Making photocopies for inflated rates when the person needing copies has a machine right next to them

Getting clothes handwashed, line dried and folded for $5

The local market, skinned animal carcasses on display and all, where open air stalls sell everything from underwear to bootlegged movies to live animals



40 cent chocolate covered frozen bananas

Conch fresh from the ocean

The familiarity of eating at McDonalds


Hearing random B-list 90s music on the radio

Relaxing anywhere, a beach, square, park, national monument, and being bombarded with people selling trinkets

Spying auto hotels off the highway and wondering what is really going on there

Amazing street food for pocket change


Said street food coming out of questionable half broken down trucks


Highway-side dining

Walking past a restaurant or food stall and having the entire menu recited aloud in fast succession

Chrome buses and tricked out tuktuks

The leash phenomenon: wandering dog–a kid will kick it. But put that dog on a leash, that same kid will fight his siblings to hold the leash and walk the dog in circles


I’m excited to…

Have SPACE and be able to do cartwheels INDOORS!!

Blast air conditioning

And then control the temperature of the house

Have a freezer

Drink good wine from a bottle out of a glass

Drink water from the tap

A real steak

Eat real sushi and drink real beer

Not have to scour for a free wifi connection

Be able to just pick up my cell and make a call

Receive mail and physical magazines

Cook what I want to eat for dinner and not what I should make because it’s too hot to use both burners and the oven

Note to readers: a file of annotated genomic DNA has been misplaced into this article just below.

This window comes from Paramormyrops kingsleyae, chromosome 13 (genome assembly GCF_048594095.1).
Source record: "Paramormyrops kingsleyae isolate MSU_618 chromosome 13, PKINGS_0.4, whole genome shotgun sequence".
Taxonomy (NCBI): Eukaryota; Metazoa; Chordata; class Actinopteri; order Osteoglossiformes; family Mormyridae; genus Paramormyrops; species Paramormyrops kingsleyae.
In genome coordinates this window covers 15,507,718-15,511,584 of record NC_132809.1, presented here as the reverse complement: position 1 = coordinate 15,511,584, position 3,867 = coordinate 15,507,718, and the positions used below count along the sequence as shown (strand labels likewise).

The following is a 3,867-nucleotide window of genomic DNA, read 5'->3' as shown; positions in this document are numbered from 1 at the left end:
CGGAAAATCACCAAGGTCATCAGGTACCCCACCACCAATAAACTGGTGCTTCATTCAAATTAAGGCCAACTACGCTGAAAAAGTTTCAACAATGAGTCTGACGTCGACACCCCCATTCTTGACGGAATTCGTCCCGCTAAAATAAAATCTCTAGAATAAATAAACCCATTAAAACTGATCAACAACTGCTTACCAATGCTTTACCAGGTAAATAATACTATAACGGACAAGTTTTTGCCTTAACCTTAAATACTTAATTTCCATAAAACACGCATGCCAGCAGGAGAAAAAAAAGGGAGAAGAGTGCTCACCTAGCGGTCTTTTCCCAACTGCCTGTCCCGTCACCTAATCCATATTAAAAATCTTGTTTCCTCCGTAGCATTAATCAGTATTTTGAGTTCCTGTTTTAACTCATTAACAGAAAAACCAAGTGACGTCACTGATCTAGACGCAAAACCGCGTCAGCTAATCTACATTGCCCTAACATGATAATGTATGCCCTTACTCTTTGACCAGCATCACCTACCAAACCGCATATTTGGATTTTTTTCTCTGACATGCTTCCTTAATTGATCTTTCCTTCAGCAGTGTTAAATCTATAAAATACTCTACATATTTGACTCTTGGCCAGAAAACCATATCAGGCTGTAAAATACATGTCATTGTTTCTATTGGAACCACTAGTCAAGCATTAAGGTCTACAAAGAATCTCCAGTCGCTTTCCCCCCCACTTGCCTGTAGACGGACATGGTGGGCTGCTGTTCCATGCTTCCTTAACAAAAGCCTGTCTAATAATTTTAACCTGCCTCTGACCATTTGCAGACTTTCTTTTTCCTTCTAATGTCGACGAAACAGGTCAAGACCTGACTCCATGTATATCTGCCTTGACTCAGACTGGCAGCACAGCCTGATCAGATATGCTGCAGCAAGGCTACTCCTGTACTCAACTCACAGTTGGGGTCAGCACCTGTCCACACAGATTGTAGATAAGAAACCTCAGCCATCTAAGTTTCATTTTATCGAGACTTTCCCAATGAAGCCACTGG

See distances in miles and measurements in gallons because I STILL haven’t figured out kilometers and liters

Drive a car. MY car. And drive it over 50 mph

Flush toilet paper down the toilet instead of opening the trap door of our composting toilet or in the waste bin at a restaurant

Have money coming into my bank account

See dogs that are well taken care of and part of a family instead of starving on the street

The familiarity of being home

Random thoughts/ 1.5

31 Oct

One year and six months. Really. Ruminations on that milestone later but on to this month. We’ve had our ups and downs, sweat and froze, beached and mountained and north we still go! This month we:


+ went back to Lake Apoyo, Nicaragua. As we headed down to the lake late and on the wrong road, I searched for Miguel, the caretaker of the property we stayed when we were there 5 months earlier. By some miracle, I spotted him on the road and arranged for us to park at the house tomorrow, as he had already left for the day. We spent 6 semi-glorious days at our old spot on the lake, which had substantially more mosquitoes now and was way hotter. But we swam, practiced the ukulele, and Olivia found her twin.

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+ successfully avoided the Managua market by finding “new” used tires on our way out of the lake. Our tires are an odd size and it’s been difficult to find replacements south of the border. Thankfully though, as one was flat and bald (the last original tire we left Key West with), we found something! They may be retreads from 1996 but they’re rocking and rolling. We WILL made it home on these same tires!

+ flew through northern Nicaragua, Honduras, and El Salvador to land in Antigua, Guatemala over the course of two days of nonstop driving. That’s SIX frustrating borders in two days. I was so beat.


+ have settled into life at the tourist police in Antigua. We will be parked here until the beginning of November, nestled between the remains of an old hospital. We spend our days exploring the cobblestone colonial town, it’s many coffee shops and my favorite local market.




+ tucked our swim gear away and broken out our jeans and jackets. I cannot even begin to tell describe how amazing it is not to be sweaty first thing in the morning.